The die-hard Bauhaus Herbert Bayer was one of the most vocal and influential advocates of sans-serif typefaces in the contemporary sense. His sans serif proposal for a universal typeface was so well received that he never even had to officially launch his design into production.
Last, but not least, the invention of Helvetica; Max Miedinger, the pride of Switzerland, made history in 1957. These so-called neo-grotesques are fonts that many will recognize as some of the most important base fonts today.
Sans-Serif Fonts vs. Serif: the pros and cons
As with all creative choices, there are no right or wrong answers in graphic design; there are only unattractive layouts and looks that desperately wish to distract them.
Is serif or sans-serif better? We argue that you may want to integrate the two very well in your projects. Some of the advantages of using serifed fonts:
- Clarity: For ambiguous-appearing counterparts such as an uppercase “I” and a lowercase “L”, choosing a serif font may make your text easier to read. This is especially the case if you are only using a few characters, as opposed to whole words which provide context for any uncertainties.
- Formality: There can be something so startling and stoic about the perfect serif font. The look is reminiscent of a kind of dignified and special occasion vibe, giving your work a little bow tie. Think about fancy wedding invitations and the like.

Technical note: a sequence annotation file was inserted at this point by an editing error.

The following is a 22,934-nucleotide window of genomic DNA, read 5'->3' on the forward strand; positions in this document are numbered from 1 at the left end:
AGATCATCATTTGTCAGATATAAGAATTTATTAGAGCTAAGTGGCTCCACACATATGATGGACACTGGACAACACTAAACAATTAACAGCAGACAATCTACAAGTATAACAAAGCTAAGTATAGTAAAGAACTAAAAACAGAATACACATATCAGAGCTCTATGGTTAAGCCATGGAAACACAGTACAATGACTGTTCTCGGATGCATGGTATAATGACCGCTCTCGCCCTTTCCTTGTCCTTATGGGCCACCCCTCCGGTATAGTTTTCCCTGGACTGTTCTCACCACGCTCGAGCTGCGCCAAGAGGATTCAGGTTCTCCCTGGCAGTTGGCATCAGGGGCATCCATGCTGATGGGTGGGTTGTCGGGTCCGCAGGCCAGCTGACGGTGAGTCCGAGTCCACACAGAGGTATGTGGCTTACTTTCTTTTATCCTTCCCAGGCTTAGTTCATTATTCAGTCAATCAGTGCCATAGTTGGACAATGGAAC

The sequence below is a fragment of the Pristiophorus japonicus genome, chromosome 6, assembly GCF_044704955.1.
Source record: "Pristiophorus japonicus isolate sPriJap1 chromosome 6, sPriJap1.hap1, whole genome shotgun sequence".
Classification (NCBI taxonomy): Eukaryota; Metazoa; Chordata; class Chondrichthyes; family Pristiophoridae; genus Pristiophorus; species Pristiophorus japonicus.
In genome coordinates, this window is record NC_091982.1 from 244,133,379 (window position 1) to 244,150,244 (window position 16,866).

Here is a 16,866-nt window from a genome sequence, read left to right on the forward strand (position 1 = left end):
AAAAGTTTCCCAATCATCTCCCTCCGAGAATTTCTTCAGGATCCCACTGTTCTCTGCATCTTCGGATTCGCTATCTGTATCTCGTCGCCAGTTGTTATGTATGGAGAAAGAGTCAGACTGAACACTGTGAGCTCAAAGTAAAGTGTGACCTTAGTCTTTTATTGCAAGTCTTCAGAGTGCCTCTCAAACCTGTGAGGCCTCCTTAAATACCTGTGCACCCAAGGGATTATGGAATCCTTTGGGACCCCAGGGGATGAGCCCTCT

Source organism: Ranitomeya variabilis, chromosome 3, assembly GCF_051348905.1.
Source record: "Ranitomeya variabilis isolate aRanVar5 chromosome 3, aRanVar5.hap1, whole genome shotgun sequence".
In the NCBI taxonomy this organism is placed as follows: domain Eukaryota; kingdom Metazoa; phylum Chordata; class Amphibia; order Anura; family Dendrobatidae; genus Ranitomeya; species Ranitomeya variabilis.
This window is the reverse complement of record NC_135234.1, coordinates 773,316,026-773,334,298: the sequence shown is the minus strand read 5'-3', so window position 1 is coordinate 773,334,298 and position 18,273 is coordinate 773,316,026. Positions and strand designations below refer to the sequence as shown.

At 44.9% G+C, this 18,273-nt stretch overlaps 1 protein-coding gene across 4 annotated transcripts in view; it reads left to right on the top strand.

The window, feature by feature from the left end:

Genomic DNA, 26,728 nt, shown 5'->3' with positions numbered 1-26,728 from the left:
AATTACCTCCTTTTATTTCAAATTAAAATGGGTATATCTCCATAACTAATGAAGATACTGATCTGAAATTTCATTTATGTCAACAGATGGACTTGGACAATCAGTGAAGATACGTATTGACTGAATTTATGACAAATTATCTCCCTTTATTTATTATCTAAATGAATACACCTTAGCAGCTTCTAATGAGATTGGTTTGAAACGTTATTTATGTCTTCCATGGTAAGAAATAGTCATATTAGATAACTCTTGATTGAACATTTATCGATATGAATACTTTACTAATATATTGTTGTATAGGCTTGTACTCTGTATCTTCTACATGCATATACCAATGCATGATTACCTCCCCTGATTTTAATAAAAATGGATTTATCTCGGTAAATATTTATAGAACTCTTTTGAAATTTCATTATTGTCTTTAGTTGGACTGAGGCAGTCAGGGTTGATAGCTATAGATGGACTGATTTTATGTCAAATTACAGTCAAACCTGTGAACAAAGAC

Some people avoid serif fonts because they look “old fashioned”; many graphic designers prefer a slightly more streamlined look for their work. It all depends on what you like and what you are looking for.
If you’re someone who prefers something with a little less fanfare, there are countless sans-serif fonts to choose from. Some of our favorite reasons to love sans serif fonts for graphic design:
- Cleanliness: Sans-serif fonts are great when trying to keep your layout minimal, giving the viewer plenty of room to breathe while they consider your design. There is peace to be found in simplicity.
- The casualness: If you want your garage sale flyer to look more like a simple display sign and less like the impression that you nail Martin Luther’s 95 Theses to every telephone pole in your neighborhood, a sans serif font is probably the choice. appropriate.
- Readability: As mentioned earlier, the serif typefaces were designed primarily for readability and accessibility. However, some studies suggest that readers actually prefer the sans-serif font when reading at length.
Sans-serif fonts are praised for their calm and cerebral demeanor, but some will certainly argue that they have taken the plunge and become the “pretentious” choice. Some brands may wish to leave a different impression, depending on the target population they are looking for.
It’s also worth remembering that not all fonts are created equal. We can name dozens of tasteful sans serif fonts; Comic Sans usually won’t be one of them, unless we do some sort of parody.
Choose the right font for your project
Some say it’s like taking a trip to your local animal shelter – you can’t really pick the right one. Instead, the right one chooses you.
One of the less mentally taxing graphic design stages is that blessed afternoon as you spend scrolling through a list of all the fonts on the internet. When you hit the right one trust us when we say you’ll know you’ve arrived at your stop.
Add a personal touch to your documents by transforming your own handwriting into typeface for free with this tool.